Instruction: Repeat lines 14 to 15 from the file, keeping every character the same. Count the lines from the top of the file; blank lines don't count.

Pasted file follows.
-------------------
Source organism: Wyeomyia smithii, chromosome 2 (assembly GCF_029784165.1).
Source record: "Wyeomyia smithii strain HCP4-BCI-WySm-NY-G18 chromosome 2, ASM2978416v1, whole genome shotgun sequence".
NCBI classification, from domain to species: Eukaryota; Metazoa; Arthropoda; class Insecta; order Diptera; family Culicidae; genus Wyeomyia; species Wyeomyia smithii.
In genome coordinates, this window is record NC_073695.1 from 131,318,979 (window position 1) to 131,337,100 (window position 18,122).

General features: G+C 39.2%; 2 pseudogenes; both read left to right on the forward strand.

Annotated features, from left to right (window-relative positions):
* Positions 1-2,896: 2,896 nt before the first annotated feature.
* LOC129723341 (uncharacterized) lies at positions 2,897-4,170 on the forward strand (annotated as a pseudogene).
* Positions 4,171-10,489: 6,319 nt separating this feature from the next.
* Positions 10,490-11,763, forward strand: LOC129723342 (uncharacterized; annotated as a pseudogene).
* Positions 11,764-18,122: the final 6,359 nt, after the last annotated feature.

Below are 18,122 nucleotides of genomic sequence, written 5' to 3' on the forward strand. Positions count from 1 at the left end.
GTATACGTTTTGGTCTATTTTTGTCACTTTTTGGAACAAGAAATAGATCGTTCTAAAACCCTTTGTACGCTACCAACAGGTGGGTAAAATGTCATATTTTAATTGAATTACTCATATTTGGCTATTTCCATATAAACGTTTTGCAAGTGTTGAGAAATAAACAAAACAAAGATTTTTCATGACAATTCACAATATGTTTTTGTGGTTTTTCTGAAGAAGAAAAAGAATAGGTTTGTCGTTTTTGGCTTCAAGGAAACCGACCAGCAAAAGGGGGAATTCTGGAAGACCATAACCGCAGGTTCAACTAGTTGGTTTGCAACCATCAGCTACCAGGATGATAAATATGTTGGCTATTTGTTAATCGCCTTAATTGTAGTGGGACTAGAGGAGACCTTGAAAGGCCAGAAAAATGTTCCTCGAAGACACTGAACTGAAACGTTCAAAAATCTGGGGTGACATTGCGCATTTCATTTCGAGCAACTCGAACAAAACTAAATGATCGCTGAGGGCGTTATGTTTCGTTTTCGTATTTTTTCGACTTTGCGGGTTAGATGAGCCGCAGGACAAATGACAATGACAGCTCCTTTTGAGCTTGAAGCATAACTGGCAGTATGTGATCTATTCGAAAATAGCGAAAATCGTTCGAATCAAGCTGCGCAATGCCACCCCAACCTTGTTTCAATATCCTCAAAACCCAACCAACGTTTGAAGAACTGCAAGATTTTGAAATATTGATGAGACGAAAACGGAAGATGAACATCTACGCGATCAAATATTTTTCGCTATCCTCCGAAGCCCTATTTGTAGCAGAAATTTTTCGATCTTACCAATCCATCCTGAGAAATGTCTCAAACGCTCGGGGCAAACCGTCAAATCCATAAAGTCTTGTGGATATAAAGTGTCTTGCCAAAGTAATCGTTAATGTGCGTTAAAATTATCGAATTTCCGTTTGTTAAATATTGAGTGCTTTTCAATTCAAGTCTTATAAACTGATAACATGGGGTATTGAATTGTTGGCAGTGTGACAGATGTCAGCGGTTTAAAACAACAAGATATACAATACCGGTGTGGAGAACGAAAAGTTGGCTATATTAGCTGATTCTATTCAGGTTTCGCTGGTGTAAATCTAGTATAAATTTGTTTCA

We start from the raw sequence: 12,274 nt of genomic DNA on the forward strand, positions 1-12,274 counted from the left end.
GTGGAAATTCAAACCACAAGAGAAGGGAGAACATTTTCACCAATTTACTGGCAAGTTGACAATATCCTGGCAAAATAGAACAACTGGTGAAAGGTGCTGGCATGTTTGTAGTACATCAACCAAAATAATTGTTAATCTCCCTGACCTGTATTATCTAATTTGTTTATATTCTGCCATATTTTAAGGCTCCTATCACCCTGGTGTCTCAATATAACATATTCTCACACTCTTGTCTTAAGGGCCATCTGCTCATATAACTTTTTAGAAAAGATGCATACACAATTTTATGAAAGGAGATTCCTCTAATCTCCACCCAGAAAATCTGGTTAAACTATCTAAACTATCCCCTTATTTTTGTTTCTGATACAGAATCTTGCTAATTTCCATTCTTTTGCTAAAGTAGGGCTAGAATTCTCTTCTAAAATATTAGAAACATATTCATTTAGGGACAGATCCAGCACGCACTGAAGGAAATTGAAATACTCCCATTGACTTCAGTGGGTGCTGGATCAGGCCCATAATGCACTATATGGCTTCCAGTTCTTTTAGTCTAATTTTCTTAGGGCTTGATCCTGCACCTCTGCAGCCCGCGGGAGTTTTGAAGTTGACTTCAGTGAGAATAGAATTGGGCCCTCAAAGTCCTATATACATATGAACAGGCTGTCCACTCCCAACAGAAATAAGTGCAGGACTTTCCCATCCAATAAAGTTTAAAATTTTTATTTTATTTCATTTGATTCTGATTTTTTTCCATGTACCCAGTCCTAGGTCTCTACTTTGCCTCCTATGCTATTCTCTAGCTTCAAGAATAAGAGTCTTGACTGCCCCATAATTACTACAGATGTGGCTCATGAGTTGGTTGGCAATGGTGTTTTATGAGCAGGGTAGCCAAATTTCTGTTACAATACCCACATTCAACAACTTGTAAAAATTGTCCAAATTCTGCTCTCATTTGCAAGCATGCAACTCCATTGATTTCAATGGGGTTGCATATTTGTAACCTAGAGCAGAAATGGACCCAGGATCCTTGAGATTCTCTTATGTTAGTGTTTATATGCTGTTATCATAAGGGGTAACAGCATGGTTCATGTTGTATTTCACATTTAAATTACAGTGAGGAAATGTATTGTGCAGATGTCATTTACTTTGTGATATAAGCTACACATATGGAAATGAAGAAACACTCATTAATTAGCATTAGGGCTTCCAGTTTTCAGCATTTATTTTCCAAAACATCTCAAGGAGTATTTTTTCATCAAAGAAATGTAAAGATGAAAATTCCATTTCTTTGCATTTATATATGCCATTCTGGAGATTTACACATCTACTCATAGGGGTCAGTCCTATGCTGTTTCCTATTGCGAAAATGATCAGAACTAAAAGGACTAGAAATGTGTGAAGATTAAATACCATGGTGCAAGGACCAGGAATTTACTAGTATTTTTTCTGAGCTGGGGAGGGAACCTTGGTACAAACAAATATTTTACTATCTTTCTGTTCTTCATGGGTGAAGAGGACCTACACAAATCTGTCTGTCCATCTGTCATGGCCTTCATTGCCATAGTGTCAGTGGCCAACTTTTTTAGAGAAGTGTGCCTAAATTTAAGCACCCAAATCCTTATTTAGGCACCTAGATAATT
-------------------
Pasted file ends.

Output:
We start from the raw sequence: 12,274 nt of genomic DNA on the forward strand, positions 1-12,274 counted from the left end.
GTGGAAATTCAAACCACAAGAGAAGGGAGAACATTTTCACCAATTTACTGGCAAGTTGACAATATCCTGGCAAAATAGAACAACTGGTGAAAGGTGCTGGCATGTTTGTAGTACATCAACCAAAATAATTGTTAATCTCCCTGACCTGTATTATCTAATTTGTTTATATTCTGCCATATTTTAAGGCTCCTATCACCCTGGTGTCTCAATATAACATATTCTCACACTCTTGTCTTAAGGGCCATCTGCTCATATAACTTTTTAGAAAAGATGCATACACAATTTTATGAAAGGAGATTCCTCTAATCTCCACCCAGAAAATCTGGTTAAACTATCTAAACTATCCCCTTATTTTTGTTTCTGATACAGAATCTTGCTAATTTCCATTCTTTTGCTAAAGTAGGGCTAGAATTCTCTTCTAAAATATTAGAAACATATTCATTTAGGGACAGATCCAGCACGCACTGAAGGAAATTGAAATACTCCCATTGACTTCAGTGGGTGCTGGATCAGGCCCATAATGCACTATATGGCTTCCAGTTCTTTTAGTCTAATTTTCTTAGGGCTTGATCCTGCACCTCTGCAGCCCGCGGGAGTTTTGAAGTTGACTTCAGTGAGAATAGAATTGGGCCCTCAAAGTCCTATATACATATGAACAGGCTGTCCACTCCCAACAGAAATAAGTGCAGGACTTTCCCATCCAATAAAGTTTAAAATTTTTATTTTATTTCATTTGATTCTGATTTTTTTCCATGTACCCAGTCCTAGGTCTCTACTTTGCCTCCTATGCTATTCTCTAGCTTCAAGAATAAGAGTCTTGACTGCCCCATAATTACTACAGATGTGGCTCATGAGTTGGTTGGCAATGGTGTTTTATGAGCAGGGTAGCCAAATTTCTGTTACAATACCCACATTCAACAACTTGTAAAAATTGTCCAAATTCTGCTCTCATTTGCAAGCATGCAACTCCATTGATTTCAATGGGGTTGCATATTTGTAACCTAGAGCAGAAATGGACCCAGGATCCTTGAGATTCTCTTATGTTAGTGTTTATATGCTGTTATCATAAGGGGTAACAGCATGGTTCATGTTGTATTTCACATTTAAATTACAGTGAGGAAATGTATTGTGCAGATGTCATTTACTTTGTGATATAAGCTACACATATGGAAATGAAGAAACACTCATTAATTAGCATTAGGGCTTCCAGTTTTCAGCATTTATTTTCCAAAACATCTCAAGGAGTATTTTTTCATCAAAGAAATGTAAAGATGAAAATTCCATTTCTTTGCATTTATATATGCCATTCTGGAGATTTACACATCTACTCATAGGGGTCAGTCCTATGCTGTTTCCTATTGCGAAAATGATCAGAACTAAAAGGACTAGAAATGTGTGAAGATTAAATACCATGGTGCAAGGACCAGGAATTTACTAGTATTTTTTCTGAGCTGGGGAGGGAACCTTGGTACAAACAAATATTTTACTATCTTTCTGTTCTTCATGGGTGAAGAGGACCTACACAAATCTGTCTGTCCATCTGTCATGGCCTTCATTGCCATAGTGTCAGTGGCCAACTTTTTTAGAGAAGTGTGCCTAAATTTAAGCACCCAAATCCTTATTTAGGCACCTAGATAATT